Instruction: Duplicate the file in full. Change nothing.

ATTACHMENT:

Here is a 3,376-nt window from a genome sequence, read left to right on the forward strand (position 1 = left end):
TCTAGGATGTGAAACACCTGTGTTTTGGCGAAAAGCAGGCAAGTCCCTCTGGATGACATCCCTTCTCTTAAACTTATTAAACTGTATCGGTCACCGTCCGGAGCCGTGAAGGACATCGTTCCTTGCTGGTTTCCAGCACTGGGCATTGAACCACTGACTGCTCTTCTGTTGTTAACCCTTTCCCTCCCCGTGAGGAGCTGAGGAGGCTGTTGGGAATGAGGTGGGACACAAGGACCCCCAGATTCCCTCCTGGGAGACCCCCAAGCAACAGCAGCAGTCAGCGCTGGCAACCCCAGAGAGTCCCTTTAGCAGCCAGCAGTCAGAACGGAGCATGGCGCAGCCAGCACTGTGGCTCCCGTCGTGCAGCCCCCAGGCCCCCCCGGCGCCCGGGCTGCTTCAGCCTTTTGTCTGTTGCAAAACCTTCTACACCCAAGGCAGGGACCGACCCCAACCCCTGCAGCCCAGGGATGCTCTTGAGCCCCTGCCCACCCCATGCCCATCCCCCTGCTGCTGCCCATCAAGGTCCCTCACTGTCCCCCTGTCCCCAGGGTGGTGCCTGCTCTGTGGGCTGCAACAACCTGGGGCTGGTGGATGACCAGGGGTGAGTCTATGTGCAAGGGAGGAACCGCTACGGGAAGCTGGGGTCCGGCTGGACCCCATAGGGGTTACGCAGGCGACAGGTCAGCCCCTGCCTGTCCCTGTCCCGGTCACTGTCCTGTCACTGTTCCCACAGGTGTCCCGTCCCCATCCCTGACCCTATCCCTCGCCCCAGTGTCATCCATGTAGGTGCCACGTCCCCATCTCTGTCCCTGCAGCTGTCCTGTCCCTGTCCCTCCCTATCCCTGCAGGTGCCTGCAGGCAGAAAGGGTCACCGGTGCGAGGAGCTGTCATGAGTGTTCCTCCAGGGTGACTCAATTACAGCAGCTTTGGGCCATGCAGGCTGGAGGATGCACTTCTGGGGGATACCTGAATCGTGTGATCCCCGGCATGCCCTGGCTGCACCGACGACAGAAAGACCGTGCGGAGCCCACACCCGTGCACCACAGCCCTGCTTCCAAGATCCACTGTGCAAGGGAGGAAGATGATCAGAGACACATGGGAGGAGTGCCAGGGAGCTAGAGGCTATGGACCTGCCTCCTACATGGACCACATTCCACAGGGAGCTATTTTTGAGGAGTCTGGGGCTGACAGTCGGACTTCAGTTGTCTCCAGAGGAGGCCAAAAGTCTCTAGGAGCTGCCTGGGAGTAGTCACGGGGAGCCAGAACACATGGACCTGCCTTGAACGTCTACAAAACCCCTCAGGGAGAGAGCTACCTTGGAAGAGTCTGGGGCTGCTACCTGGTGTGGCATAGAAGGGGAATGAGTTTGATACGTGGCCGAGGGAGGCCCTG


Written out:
Here is a 3,376-nt window from a genome sequence, read left to right on the forward strand (position 1 = left end):
TCTAGGATGTGAAACACCTGTGTTTTGGCGAAAAGCAGGCAAGTCCCTCTGGATGACATCCCTTCTCTTAAACTTATTAAACTGTATCGGTCACCGTCCGGAGCCGTGAAGGACATCGTTCCTTGCTGGTTTCCAGCACTGGGCATTGAACCACTGACTGCTCTTCTGTTGTTAACCCTTTCCCTCCCCGTGAGGAGCTGAGGAGGCTGTTGGGAATGAGGTGGGACACAAGGACCCCCAGATTCCCTCCTGGGAGACCCCCAAGCAACAGCAGCAGTCAGCGCTGGCAACCCCAGAGAGTCCCTTTAGCAGCCAGCAGTCAGAACGGAGCATGGCGCAGCCAGCACTGTGGCTCCCGTCGTGCAGCCCCCAGGCCCCCCCGGCGCCCGGGCTGCTTCAGCCTTTTGTCTGTTGCAAAACCTTCTACACCCAAGGCAGGGACCGACCCCAACCCCTGCAGCCCAGGGATGCTCTTGAGCCCCTGCCCACCCCATGCCCATCCCCCTGCTGCTGCCCATCAAGGTCCCTCACTGTCCCCCTGTCCCCAGGGTGGTGCCTGCTCTGTGGGCTGCAACAACCTGGGGCTGGTGGATGACCAGGGGTGAGTCTATGTGCAAGGGAGGAACCGCTACGGGAAGCTGGGGTCCGGCTGGACCCCATAGGGGTTACGCAGGCGACAGGTCAGCCCCTGCCTGTCCCTGTCCCGGTCACTGTCCTGTCACTGTTCCCACAGGTGTCCCGTCCCCATCCCTGACCCTATCCCTCGCCCCAGTGTCATCCATGTAGGTGCCACGTCCCCATCTCTGTCCCTGCAGCTGTCCTGTCCCTGTCCCTCCCTATCCCTGCAGGTGCCTGCAGGCAGAAAGGGTCACCGGTGCGAGGAGCTGTCATGAGTGTTCCTCCAGGGTGACTCAATTACAGCAGCTTTGGGCCATGCAGGCTGGAGGATGCACTTCTGGGGGATACCTGAATCGTGTGATCCCCGGCATGCCCTGGCTGCACCGACGACAGAAAGACCGTGCGGAGCCCACACCCGTGCACCACAGCCCTGCTTCCAAGATCCACTGTGCAAGGGAGGAAGATGATCAGAGACACATGGGAGGAGTGCCAGGGAGCTAGAGGCTATGGACCTGCCTCCTACATGGACCACATTCCACAGGGAGCTATTTTTGAGGAGTCTGGGGCTGACAGTCGGACTTCAGTTGTCTCCAGAGGAGGCCAAAAGTCTCTAGGAGCTGCCTGGGAGTAGTCACGGGGAGCCAGAACACATGGACCTGCCTTGAACGTCTACAAAACCCCTCAGGGAGAGAGCTACCTTGGAAGAGTCTGGGGCTGCTACCTGGTGTGGCATAGAAGGGGAATGAGTTTGATACGTGGCCGAGGGAGGCCCTG